A taste of a new project that I started to work on this year about the mental health crisis in Delhi is showcased by my agency Panos here.
The poor have fallen out of the narrative of modern India. Delhi, the nation’s capital, has been transformed into a vibrant, wealthy metropolis. But where extremes of wealth tread, illness and despair follow, and Delhi is today in the grip of a mental health crisis.
An estimated 20 million Indians suffer from serious mental disorders, many of them hidden from public view by their families. Delhi is a city of migrants and every day thousands more arrive to try to escape the poverty of the village. Many will remain homeless, divorced from the traditional family structure and culture. Delhi’s army of homeless is conservatively estimated to number around 100,000 people. Mental illness in this group is treated either by violence from the rest of the community or traditional ‘quack’ or faith healers. Delhi has had a traumatic history. The city was destroyed by the British in 1857, by Partition nearly a century later and riven by anti-Sikh violence in 1984 after Indira Gandhi’s murder. It seems to me that Delhi has lost a great deal of its culture and sense of itself; a dangerous thing to lose. A psychiatrist might contend that by its rampant consumerism it is trying to ‘feed itself’ an identity.
Nimesh Desai, head of psychiatry at the New Delhi-based Institute of Human Behaviour and Allied Sciences, estimates that India has fewer than 4,000 psychiatrists, and even fewer general mental health professionals. ‘The lack of psychiatrists is bad and the shortage of psychologists, social workers and councellors is even more alarming,’ Desai told me. ‘It meets about five to seven percent of the projected need.’ Desai has however attempted a solution. After eight years of intense lobbying, his team have started to conduct weekly open air surgeries for the mentally ill homeless in Old Delhi. He is accompanied by a High Court judge who assesses each patient to decide whether or not Desai can inject them with anti-psychotic drugs. On rare occasions he sections them to his mental hospital in the east of the city.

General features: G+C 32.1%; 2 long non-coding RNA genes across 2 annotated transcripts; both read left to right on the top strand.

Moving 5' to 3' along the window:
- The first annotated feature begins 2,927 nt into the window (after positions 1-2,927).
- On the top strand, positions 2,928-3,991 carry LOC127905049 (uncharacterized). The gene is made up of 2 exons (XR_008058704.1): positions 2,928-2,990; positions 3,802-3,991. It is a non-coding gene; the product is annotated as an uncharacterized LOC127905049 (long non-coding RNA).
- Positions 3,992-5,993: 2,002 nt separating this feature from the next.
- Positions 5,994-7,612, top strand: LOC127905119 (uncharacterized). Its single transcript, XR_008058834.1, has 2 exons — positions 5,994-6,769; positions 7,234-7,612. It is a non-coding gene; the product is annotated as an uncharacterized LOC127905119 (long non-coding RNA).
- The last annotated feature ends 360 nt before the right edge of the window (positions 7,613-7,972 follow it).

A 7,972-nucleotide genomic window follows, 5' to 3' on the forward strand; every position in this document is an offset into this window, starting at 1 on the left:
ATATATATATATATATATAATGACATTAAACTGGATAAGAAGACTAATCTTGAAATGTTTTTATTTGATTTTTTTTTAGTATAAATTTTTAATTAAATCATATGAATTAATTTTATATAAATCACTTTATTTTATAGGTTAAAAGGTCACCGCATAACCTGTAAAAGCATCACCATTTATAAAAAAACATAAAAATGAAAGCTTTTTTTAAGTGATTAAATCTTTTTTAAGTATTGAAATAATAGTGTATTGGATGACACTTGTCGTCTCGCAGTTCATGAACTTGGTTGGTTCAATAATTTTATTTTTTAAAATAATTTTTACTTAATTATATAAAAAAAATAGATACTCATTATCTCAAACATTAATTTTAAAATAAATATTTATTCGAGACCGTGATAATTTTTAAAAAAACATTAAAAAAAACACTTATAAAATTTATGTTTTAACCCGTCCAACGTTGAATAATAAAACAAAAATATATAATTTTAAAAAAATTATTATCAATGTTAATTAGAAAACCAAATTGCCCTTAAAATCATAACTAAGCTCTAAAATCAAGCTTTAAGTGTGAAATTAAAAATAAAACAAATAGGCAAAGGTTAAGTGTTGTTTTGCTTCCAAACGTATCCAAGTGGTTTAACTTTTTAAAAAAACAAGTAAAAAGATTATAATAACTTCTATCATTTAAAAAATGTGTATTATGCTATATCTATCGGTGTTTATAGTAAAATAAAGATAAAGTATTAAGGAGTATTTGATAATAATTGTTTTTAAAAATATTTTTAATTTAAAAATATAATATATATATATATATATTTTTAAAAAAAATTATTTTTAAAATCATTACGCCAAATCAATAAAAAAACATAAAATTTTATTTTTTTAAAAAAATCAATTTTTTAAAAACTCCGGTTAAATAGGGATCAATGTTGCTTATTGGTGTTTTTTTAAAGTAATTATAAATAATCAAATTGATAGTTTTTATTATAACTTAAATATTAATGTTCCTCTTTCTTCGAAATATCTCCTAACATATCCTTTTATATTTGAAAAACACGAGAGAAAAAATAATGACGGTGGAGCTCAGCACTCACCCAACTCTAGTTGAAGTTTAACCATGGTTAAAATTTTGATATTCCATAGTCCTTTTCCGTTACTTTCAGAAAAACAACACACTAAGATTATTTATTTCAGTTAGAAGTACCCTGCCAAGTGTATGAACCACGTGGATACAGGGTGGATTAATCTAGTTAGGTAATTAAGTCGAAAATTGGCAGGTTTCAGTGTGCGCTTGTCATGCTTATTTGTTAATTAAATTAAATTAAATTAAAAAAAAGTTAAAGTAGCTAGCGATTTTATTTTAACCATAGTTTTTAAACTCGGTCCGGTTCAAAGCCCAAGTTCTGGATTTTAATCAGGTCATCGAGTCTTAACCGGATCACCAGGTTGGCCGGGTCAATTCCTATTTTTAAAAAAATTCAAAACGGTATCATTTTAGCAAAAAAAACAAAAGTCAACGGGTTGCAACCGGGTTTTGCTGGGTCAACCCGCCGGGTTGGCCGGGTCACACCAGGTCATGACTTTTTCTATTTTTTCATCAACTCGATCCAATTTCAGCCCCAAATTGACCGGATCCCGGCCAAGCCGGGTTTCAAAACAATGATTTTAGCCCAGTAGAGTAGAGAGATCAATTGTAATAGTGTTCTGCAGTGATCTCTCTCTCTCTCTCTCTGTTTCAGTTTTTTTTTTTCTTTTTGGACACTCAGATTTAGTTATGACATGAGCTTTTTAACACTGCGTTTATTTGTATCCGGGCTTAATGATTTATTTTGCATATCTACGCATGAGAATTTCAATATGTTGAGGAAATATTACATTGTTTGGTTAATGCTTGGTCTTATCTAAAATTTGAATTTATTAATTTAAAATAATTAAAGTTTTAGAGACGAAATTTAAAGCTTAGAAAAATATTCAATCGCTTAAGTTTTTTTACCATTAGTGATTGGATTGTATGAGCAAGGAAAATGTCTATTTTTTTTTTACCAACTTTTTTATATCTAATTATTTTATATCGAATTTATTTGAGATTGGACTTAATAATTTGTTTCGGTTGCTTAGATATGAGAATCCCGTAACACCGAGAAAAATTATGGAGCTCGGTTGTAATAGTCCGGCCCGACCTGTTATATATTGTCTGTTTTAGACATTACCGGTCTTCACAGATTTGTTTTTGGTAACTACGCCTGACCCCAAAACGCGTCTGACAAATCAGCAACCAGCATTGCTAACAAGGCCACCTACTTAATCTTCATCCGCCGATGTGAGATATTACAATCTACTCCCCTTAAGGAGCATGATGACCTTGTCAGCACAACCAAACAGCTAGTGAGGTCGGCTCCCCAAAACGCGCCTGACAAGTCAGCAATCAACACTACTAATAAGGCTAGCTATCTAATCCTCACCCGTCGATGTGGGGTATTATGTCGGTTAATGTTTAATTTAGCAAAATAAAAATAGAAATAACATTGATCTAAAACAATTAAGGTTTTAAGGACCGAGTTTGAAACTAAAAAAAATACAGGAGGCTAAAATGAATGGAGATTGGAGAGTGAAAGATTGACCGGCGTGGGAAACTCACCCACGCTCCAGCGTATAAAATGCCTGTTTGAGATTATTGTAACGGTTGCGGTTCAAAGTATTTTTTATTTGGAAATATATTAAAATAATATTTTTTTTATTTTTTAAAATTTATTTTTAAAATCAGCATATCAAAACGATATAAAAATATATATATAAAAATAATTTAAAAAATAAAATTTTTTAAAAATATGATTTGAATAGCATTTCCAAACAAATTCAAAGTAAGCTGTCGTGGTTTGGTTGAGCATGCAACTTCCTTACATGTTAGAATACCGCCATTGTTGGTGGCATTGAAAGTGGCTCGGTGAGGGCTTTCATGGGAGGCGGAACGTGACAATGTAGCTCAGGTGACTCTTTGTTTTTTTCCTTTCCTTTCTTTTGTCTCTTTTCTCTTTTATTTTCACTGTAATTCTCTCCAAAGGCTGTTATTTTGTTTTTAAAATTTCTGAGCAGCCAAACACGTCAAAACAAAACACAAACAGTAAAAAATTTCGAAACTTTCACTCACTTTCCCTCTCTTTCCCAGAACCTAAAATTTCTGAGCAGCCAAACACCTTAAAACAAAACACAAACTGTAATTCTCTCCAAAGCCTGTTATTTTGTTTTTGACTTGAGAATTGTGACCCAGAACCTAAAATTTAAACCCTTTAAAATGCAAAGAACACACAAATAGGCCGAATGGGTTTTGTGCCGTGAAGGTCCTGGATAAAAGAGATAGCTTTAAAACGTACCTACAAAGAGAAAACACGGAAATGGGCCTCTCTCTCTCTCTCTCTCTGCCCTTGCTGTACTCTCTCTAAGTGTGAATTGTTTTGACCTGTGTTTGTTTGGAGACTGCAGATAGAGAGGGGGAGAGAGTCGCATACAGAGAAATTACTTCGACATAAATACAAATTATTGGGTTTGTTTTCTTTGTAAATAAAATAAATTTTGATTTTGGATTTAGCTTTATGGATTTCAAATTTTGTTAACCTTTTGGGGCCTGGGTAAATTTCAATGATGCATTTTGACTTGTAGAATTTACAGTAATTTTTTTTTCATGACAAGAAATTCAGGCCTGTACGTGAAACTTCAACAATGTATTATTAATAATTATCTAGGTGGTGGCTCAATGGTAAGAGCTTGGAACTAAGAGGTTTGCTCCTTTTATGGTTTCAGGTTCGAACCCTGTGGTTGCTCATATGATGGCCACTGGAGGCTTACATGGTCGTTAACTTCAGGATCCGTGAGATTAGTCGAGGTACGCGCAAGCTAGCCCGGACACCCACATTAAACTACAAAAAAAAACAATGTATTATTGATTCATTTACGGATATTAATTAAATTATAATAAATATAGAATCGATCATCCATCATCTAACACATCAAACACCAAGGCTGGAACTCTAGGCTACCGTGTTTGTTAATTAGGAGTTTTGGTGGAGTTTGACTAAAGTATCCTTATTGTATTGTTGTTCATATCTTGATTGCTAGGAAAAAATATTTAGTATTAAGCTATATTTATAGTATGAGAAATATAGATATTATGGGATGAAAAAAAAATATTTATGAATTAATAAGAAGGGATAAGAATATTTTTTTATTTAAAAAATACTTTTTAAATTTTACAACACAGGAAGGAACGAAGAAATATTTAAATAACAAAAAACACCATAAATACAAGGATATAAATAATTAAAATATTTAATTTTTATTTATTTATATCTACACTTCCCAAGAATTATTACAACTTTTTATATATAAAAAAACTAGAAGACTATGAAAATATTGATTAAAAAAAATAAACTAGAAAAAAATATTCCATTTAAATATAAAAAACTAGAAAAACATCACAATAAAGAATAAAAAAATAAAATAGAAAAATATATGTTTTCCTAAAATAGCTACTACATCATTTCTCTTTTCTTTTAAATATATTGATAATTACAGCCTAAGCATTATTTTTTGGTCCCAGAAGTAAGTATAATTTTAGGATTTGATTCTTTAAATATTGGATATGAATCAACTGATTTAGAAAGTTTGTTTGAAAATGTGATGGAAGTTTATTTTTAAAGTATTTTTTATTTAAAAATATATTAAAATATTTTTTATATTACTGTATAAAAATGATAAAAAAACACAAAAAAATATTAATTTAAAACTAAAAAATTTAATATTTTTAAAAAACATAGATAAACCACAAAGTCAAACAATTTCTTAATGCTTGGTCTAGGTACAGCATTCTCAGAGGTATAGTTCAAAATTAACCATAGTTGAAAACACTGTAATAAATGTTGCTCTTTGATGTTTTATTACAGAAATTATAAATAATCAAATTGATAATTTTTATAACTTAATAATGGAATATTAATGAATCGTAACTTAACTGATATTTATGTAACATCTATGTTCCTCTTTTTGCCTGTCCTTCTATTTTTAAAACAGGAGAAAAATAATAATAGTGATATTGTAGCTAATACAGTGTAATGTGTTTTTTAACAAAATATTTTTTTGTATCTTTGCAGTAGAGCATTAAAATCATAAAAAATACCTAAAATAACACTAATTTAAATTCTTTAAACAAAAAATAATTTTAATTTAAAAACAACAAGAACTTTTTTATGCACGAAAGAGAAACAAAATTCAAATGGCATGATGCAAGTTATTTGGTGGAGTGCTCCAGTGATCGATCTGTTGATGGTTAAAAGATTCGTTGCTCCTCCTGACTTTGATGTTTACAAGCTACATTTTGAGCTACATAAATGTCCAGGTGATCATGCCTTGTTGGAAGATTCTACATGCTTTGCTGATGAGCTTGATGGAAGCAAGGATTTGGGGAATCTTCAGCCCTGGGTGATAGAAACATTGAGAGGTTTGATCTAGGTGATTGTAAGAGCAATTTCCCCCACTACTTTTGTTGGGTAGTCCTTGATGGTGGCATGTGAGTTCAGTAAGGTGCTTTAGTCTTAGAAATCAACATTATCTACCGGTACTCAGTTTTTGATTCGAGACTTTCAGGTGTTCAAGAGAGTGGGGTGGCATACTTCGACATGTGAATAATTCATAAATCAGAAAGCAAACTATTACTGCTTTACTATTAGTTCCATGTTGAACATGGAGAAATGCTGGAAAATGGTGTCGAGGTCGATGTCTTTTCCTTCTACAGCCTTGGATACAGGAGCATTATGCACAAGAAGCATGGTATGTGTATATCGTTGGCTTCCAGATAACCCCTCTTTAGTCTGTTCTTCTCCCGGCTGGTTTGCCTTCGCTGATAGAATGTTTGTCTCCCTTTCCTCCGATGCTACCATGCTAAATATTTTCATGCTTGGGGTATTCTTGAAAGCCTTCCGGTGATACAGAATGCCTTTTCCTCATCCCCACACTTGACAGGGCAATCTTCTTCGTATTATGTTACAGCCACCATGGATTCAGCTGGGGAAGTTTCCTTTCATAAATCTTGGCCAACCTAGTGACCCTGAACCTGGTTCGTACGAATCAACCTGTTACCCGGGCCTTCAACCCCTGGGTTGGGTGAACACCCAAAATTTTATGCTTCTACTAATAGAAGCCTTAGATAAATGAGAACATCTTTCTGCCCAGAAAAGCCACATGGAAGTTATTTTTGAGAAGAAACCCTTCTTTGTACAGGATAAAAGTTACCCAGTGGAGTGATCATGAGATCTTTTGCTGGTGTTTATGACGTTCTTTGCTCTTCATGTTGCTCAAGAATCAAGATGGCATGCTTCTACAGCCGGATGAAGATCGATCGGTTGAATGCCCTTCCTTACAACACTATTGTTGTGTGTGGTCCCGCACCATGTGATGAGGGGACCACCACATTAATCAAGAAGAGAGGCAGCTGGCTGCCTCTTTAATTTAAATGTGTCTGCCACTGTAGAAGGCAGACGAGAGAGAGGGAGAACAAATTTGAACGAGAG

So, for the second time in a few days I find myself writing about Pakistani militant attacks designed to destabilse religious harmony. On Thursday night, at least 42 people were killed and hundreds wounded when two suicide bombers attacked a the famous Data Ganj Baksh Sufi shrine in Lahore. The Lahore commissioner, Khusro Pervaiz, blamed the attack on a “conspiracy in which locals are being used” – a euphemism often used to point the finger at neighbouring India. A dangerous remark that even if true does nothing to answer the charge that Pakistan is actually at war with itself. The so-called Pakistani Taleban funded by Wahabi and other conservative sects (the same groups conveniently used by the Pakistani army in the 1990s to attack Indian troops in Kashmir) are the likely culprits for this and the recent attack on the Ahmadiyya community. Despite what fanatics in both Pakistan and the West would have us believe, the dominant tradition within Pakistani society is a tolerant, peaceful Sufistic based Islam. Wherever I have travelled within the Islamic world it is the presence of Sufis that has reassured me and added to my knowledge of religion. Sufism – a mystical, internalised form of Islamic worship that centres on love and prayer and charity seems to spring up to defend Islam when repression threatens. I have met many Sufis – often practising in secret – and my admiration of their practice is matched only by my hope that this will be the last outrage against all people who seek only to practice their religion peacefully as they see fit.
I’ve never worked in the Data Ganj Baksh shrine but here are some other images linked by ‘Sufism’ from my archive:
Some years ago I travelled to Pakistan to make a set of images about religious persecution. I lasted only a few days – for the first time in my career, I left a story because I honestly felt that my presence was putting lives at risk.
I had been invited to Rabwah, the spiritual home of the Ahmadiyya community, a peaceful minority Islamic movement that questions the finality of the Prophet Mohammed. Pakistan is the only country to classify Ahmadiyya’s as non-Muslims.